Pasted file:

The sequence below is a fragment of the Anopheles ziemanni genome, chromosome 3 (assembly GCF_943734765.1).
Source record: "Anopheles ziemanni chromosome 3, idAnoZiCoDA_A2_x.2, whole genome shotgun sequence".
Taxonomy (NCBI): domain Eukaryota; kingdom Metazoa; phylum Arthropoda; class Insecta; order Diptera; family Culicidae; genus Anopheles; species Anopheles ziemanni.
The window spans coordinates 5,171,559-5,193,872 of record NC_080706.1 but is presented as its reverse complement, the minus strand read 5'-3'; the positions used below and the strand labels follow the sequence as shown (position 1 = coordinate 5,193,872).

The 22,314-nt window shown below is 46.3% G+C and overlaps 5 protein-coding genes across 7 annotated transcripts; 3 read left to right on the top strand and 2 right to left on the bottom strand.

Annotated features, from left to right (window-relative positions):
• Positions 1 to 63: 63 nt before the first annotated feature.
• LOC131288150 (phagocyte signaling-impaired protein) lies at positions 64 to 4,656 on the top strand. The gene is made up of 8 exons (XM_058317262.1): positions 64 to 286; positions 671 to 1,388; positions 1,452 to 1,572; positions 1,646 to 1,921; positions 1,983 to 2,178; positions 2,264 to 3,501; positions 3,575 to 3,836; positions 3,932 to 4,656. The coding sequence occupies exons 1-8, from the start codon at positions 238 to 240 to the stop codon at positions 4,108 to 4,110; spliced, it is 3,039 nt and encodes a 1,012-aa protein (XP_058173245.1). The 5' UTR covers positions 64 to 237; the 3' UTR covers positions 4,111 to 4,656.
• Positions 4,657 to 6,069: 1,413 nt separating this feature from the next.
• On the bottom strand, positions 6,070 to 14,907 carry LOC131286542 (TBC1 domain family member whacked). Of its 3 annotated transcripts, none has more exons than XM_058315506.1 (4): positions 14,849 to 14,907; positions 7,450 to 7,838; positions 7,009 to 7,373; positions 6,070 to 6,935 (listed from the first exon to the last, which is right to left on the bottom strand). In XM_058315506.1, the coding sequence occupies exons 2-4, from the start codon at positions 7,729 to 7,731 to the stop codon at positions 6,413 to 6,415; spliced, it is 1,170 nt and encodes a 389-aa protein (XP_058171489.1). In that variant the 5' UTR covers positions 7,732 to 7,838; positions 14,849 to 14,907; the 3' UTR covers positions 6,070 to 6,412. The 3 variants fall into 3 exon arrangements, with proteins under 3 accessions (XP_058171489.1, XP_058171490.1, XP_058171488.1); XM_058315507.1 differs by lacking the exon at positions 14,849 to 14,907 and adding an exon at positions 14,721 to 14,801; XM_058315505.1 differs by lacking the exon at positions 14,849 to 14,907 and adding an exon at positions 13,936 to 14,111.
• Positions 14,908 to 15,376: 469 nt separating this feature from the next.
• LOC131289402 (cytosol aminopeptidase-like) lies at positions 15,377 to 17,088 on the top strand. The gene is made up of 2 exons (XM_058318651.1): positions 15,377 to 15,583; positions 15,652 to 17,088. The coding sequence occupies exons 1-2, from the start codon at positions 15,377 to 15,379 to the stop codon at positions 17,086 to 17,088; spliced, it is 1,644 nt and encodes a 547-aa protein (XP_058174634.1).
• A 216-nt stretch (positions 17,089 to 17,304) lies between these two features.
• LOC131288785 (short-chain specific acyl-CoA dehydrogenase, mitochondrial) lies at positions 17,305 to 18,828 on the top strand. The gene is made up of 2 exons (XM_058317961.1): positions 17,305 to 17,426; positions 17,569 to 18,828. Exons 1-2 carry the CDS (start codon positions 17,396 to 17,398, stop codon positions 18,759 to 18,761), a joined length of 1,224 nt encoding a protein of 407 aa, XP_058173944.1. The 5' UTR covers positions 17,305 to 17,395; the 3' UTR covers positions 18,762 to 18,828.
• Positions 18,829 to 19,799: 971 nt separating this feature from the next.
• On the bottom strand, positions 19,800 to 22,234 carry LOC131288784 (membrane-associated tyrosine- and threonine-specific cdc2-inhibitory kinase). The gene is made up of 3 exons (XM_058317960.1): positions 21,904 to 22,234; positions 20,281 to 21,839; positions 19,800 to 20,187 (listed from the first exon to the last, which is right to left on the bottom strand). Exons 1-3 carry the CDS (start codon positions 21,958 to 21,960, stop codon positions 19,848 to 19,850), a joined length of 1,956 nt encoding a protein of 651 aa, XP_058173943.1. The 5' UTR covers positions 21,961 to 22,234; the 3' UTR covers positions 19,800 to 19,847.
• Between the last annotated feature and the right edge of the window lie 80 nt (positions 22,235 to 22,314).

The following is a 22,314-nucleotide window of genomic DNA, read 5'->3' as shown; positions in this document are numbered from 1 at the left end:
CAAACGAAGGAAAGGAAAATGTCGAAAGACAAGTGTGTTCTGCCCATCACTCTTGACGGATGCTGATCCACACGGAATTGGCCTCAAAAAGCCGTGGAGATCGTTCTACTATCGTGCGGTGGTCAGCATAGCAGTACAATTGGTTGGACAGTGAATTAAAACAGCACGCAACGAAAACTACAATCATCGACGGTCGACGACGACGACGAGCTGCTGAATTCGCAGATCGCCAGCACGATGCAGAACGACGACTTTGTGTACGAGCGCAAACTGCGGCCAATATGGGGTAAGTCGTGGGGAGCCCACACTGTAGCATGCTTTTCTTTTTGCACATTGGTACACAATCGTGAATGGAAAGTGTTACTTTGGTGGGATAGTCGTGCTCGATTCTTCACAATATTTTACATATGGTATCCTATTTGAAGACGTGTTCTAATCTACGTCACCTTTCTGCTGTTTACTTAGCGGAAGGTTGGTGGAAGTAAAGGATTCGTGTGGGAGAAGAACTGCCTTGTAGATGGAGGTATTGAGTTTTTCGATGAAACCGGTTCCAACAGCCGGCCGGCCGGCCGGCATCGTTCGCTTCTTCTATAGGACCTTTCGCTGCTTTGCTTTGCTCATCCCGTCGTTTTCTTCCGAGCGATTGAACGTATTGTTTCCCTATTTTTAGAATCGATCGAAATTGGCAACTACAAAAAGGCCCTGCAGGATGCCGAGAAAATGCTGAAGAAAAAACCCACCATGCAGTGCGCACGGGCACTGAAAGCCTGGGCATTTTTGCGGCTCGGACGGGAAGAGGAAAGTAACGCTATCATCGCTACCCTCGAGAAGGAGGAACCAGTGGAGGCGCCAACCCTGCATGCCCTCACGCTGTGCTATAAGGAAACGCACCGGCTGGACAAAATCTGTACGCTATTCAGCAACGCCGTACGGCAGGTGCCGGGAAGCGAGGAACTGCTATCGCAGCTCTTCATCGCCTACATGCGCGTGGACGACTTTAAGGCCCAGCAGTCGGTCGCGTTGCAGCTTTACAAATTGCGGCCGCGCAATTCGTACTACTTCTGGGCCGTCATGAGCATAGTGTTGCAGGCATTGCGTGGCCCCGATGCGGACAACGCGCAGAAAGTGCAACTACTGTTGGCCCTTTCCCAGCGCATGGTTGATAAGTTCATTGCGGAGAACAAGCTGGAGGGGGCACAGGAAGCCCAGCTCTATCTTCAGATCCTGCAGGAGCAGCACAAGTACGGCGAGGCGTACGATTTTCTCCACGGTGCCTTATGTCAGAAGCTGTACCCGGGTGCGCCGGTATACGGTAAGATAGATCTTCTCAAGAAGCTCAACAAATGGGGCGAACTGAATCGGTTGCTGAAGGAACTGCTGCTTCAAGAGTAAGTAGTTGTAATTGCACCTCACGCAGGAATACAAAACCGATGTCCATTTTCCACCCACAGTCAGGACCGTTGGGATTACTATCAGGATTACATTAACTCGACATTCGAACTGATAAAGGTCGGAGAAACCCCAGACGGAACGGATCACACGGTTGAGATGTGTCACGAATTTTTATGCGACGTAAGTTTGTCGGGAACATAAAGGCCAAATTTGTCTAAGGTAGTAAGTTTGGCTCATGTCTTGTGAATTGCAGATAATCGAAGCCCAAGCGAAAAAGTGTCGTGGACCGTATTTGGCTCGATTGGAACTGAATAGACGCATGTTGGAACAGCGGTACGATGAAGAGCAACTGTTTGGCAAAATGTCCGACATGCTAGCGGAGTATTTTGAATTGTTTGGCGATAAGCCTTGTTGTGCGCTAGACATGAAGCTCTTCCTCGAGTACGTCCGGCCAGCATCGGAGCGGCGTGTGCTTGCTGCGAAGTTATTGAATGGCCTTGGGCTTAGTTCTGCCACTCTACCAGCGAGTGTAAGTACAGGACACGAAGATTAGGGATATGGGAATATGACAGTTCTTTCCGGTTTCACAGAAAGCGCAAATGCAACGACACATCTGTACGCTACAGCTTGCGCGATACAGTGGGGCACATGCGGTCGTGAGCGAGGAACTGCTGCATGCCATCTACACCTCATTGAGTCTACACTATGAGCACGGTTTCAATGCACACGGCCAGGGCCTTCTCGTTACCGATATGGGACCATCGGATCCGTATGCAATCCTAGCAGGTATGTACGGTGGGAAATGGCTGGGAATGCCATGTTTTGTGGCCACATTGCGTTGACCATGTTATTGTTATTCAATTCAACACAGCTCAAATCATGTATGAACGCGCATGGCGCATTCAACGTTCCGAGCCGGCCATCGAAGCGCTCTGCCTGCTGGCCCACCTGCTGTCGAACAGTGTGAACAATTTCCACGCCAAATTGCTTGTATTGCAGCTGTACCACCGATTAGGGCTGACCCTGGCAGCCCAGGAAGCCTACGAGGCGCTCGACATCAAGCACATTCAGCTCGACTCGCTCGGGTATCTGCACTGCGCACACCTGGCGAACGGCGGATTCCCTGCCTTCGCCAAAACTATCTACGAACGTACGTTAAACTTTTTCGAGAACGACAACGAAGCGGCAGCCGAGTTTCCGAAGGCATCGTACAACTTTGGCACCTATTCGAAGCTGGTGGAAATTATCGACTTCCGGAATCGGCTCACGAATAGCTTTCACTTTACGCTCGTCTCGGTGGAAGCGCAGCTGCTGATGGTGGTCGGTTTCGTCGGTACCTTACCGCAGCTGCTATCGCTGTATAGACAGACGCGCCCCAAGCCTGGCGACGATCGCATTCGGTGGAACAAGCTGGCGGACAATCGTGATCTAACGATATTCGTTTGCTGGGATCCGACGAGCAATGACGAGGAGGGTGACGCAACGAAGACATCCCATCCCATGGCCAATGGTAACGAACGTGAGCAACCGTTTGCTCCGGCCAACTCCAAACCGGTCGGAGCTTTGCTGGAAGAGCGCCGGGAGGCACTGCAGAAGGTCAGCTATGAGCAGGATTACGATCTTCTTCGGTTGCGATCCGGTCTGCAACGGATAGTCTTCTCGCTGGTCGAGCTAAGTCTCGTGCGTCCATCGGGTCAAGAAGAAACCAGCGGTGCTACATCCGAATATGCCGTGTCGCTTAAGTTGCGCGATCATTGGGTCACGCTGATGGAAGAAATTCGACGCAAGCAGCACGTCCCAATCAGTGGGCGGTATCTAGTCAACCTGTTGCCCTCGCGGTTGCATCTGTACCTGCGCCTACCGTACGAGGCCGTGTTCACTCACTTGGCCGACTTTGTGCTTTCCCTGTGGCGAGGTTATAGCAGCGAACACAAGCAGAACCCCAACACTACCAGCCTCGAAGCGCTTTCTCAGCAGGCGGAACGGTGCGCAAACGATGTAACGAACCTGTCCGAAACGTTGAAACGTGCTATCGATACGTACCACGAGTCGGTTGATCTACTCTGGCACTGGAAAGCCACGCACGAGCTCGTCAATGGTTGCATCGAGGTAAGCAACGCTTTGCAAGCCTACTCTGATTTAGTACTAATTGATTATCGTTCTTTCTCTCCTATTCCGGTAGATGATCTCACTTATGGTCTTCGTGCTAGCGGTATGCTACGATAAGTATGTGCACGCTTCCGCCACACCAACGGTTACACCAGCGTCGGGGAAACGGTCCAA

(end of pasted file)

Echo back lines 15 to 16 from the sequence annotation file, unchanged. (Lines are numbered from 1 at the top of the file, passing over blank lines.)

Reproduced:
• Positions 18,829 to 19,799: 971 nt separating this feature from the next.
• On the bottom strand, positions 19,800 to 22,234 carry LOC131288784 (membrane-associated tyrosine- and threonine-specific cdc2-inhibitory kinase). The gene is made up of 3 exons (XM_058317960.1): positions 21,904 to 22,234; positions 20,281 to 21,839; positions 19,800 to 20,187 (listed from the first exon to the last, which is right to left on the bottom strand). Exons 1-3 carry the CDS (start codon positions 21,958 to 21,960, stop codon positions 19,848 to 19,850), a joined length of 1,956 nt encoding a protein of 651 aa, XP_058173943.1. The 5' UTR covers positions 21,961 to 22,234; the 3' UTR covers positions 19,800 to 19,847.